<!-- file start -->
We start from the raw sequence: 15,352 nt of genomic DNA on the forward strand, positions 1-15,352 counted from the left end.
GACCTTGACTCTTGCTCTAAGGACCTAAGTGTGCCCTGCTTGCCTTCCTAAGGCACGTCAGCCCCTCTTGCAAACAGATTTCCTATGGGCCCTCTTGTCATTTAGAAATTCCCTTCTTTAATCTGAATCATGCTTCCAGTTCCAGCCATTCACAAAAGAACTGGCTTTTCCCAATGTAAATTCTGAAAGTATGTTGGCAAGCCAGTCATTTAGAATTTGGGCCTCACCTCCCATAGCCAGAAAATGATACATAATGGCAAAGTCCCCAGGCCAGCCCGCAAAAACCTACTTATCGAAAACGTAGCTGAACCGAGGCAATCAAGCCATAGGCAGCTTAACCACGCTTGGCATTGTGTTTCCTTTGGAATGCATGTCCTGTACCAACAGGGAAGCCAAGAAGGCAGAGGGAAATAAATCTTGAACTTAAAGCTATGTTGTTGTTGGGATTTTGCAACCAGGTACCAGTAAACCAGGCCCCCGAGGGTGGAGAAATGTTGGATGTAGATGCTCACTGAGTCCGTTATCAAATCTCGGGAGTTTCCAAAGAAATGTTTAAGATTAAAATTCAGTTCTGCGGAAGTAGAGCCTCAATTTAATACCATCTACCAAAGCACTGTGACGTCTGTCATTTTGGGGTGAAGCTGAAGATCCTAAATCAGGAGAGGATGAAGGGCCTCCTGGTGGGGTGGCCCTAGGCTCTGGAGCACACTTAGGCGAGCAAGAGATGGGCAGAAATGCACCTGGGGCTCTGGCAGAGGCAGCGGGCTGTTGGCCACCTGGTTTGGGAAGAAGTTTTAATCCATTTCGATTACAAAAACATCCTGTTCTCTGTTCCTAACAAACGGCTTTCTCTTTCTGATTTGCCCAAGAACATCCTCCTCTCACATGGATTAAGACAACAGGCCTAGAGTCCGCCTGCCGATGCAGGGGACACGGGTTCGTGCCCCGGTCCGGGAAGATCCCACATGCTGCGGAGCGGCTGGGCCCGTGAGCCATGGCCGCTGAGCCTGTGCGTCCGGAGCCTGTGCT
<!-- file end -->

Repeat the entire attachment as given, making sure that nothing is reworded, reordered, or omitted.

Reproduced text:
We start from the raw sequence: 15,352 nt of genomic DNA on the forward strand, positions 1-15,352 counted from the left end.
GACCTTGACTCTTGCTCTAAGGACCTAAGTGTGCCCTGCTTGCCTTCCTAAGGCACGTCAGCCCCTCTTGCAAACAGATTTCCTATGGGCCCTCTTGTCATTTAGAAATTCCCTTCTTTAATCTGAATCATGCTTCCAGTTCCAGCCATTCACAAAAGAACTGGCTTTTCCCAATGTAAATTCTGAAAGTATGTTGGCAAGCCAGTCATTTAGAATTTGGGCCTCACCTCCCATAGCCAGAAAATGATACATAATGGCAAAGTCCCCAGGCCAGCCCGCAAAAACCTACTTATCGAAAACGTAGCTGAACCGAGGCAATCAAGCCATAGGCAGCTTAACCACGCTTGGCATTGTGTTTCCTTTGGAATGCATGTCCTGTACCAACAGGGAAGCCAAGAAGGCAGAGGGAAATAAATCTTGAACTTAAAGCTATGTTGTTGTTGGGATTTTGCAACCAGGTACCAGTAAACCAGGCCCCCGAGGGTGGAGAAATGTTGGATGTAGATGCTCACTGAGTCCGTTATCAAATCTCGGGAGTTTCCAAAGAAATGTTTAAGATTAAAATTCAGTTCTGCGGAAGTAGAGCCTCAATTTAATACCATCTACCAAAGCACTGTGACGTCTGTCATTTTGGGGTGAAGCTGAAGATCCTAAATCAGGAGAGGATGAAGGGCCTCCTGGTGGGGTGGCCCTAGGCTCTGGAGCACACTTAGGCGAGCAAGAGATGGGCAGAAATGCACCTGGGGCTCTGGCAGAGGCAGCGGGCTGTTGGCCACCTGGTTTGGGAAGAAGTTTTAATCCATTTCGATTACAAAAACATCCTGTTCTCTGTTCCTAACAAACGGCTTTCTCTTTCTGATTTGCCCAAGAACATCCTCCTCTCACATGGATTAAGACAACAGGCCTAGAGTCCGCCTGCCGATGCAGGGGACACGGGTTCGTGCCCCGGTCCGGGAAGATCCCACATGCTGCGGAGCGGCTGGGCCCGTGAGCCATGGCCGCTGAGCCTGTGCGTCCGGAGCCTGTGCT